This story is part ofCNET’s full coverage of Apple’s annual developer conference.
apples less than 15 seconds of the event.will include many new iPhone features such as and a † But there was one feature that really caught my attention during despite recording
The feature hasn’t been named, but here’s how it works: You tap and hold a photo to separate the subject of a photo, such as a person, from the background. And while you’re holding it, you can “lift” the crop out of the photo and drag it into another app to post, share, or create a collage, for example.
Technically, the tap-and-lift photo feature is part of Visual Lookup, which first launched with iOS 15, and can recognize objects in your photos, such as plants, food, landmarks, and even pets. In iOS 16, Visual Lookup lets you lift that object out of a photo or PDF by doing nothing but tap and hold.
Robby Walker, Apple senior director of Siri Language and Technologies, demonstrated the new tap-and-lift tool in a photo of a French bulldog. The dog was “cut out” from the photo and then dragged and dropped into the text field of a message.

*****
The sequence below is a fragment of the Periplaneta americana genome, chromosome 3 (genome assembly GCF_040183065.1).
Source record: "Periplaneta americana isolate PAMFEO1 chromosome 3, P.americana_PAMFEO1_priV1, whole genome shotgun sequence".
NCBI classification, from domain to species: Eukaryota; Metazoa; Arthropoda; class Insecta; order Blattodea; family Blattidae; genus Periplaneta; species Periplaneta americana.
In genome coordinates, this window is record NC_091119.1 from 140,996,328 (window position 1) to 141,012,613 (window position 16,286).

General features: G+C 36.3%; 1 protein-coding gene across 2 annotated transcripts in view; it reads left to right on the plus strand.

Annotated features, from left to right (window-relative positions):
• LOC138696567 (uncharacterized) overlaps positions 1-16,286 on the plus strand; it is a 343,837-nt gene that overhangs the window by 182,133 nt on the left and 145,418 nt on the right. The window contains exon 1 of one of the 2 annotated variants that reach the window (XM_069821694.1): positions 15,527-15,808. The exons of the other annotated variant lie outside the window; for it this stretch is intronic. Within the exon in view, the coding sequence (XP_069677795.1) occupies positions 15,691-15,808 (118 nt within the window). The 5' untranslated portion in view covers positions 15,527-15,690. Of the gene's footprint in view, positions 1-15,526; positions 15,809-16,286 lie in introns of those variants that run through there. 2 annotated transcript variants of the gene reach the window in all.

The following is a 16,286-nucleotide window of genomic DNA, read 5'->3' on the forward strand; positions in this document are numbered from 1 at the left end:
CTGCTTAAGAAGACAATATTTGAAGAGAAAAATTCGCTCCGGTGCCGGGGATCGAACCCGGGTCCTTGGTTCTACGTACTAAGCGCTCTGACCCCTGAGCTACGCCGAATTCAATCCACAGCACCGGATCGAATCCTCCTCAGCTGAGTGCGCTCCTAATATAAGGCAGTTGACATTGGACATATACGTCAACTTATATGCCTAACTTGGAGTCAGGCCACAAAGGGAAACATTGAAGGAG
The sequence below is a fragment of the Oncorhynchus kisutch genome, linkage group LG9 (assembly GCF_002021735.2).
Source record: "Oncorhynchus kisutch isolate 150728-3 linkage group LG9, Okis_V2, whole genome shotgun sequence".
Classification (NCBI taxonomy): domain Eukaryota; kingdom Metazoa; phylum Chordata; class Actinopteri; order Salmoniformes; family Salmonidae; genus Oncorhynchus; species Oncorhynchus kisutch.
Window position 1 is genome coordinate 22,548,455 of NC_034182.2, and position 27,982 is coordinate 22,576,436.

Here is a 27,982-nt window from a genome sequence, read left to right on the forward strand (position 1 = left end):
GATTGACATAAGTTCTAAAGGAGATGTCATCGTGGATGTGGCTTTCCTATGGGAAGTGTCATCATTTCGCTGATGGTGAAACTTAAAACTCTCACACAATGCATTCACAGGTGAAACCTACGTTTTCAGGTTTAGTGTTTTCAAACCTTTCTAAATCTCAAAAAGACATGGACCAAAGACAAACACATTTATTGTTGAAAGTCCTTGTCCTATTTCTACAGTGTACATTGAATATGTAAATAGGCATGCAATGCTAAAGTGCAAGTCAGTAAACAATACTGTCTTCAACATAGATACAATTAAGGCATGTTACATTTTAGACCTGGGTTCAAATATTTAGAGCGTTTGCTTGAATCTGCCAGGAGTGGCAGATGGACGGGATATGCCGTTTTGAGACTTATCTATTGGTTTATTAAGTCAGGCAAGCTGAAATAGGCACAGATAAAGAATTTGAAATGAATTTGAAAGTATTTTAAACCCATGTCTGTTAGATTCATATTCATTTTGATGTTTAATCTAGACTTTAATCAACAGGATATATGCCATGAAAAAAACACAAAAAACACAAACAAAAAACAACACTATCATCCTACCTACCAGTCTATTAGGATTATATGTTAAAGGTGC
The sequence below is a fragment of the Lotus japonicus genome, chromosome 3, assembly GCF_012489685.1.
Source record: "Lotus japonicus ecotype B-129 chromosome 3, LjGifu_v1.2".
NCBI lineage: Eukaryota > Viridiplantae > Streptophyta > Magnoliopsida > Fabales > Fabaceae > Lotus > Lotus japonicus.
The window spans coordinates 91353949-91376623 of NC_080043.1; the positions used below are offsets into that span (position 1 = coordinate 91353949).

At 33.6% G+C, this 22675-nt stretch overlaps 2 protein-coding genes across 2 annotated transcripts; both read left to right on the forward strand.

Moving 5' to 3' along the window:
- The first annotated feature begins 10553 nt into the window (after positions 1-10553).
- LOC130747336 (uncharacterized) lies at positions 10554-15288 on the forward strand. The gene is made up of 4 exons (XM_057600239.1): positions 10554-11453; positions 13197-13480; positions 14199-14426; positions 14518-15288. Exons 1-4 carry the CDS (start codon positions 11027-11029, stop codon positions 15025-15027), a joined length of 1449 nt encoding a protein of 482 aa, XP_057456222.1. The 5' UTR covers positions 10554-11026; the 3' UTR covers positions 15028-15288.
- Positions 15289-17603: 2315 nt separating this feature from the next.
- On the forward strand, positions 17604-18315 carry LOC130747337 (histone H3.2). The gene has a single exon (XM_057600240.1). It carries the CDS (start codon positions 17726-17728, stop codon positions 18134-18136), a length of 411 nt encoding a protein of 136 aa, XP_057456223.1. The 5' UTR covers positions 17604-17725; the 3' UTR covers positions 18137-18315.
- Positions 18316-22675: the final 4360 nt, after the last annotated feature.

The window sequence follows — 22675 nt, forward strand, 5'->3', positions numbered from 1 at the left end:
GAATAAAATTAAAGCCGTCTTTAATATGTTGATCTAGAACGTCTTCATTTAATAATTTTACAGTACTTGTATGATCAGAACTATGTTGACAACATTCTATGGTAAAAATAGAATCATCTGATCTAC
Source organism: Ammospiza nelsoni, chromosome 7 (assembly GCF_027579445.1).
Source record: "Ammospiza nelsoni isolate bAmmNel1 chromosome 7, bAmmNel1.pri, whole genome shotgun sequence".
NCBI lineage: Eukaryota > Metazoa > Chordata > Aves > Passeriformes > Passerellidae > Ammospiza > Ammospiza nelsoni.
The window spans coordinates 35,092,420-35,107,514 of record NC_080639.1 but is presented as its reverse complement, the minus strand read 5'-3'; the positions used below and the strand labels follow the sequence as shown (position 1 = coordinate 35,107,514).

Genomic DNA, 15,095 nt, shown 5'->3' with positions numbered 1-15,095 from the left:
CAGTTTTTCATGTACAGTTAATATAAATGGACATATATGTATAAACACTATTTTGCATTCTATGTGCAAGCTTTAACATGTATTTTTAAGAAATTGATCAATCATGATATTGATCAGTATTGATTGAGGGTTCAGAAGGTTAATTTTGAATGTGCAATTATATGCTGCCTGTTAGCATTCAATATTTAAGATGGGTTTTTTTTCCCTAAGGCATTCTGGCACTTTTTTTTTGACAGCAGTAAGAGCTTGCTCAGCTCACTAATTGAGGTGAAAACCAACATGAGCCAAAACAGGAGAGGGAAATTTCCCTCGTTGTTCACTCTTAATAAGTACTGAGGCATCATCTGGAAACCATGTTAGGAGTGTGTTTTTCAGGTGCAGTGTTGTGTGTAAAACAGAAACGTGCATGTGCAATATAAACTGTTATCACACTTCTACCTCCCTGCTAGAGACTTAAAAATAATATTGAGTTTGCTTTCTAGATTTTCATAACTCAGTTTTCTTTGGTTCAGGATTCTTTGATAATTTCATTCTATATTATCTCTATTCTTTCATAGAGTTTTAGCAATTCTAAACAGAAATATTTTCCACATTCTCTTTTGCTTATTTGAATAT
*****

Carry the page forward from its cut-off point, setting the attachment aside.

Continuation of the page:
“It feels like magic,” Walker said.
Sometimes Apple uses the word “magic” too much, but this tool seems impressive. Walker was quick to point out that the effect was the result of an advanced machine learning model, accelerated by machine learning and Apple’s neural engine to perform 40 billion operations in a second.
When I know how much processing and machine learning it takes to cut a dog out of a photo, I love it. Often, new phone features have to be revolutionary or solve a serious problem. I guess you could say that the tap and hold tool solves the problem of removing the background from a photo, which could be serious business for some.
I couldn’t help but notice the resemblance to another photo feature in iOS 16. On the lock screen, the photo editor separates the foreground subject from the background from the photo used for your background. This makes it so that lock screen elements like the time and date can be placed after the subject of your wallpaper, but before the background of the photo. This makes it look like the cover of a magazine.
I haven’t been able to try out the new Visual Lookup feature, so instead I watched the part of the WWDC keynote where that French bulldog keeps getting pulled out of his picture. If you have a spare iPhone to try this one, aand a public beta of iOS 16 will be released in July.
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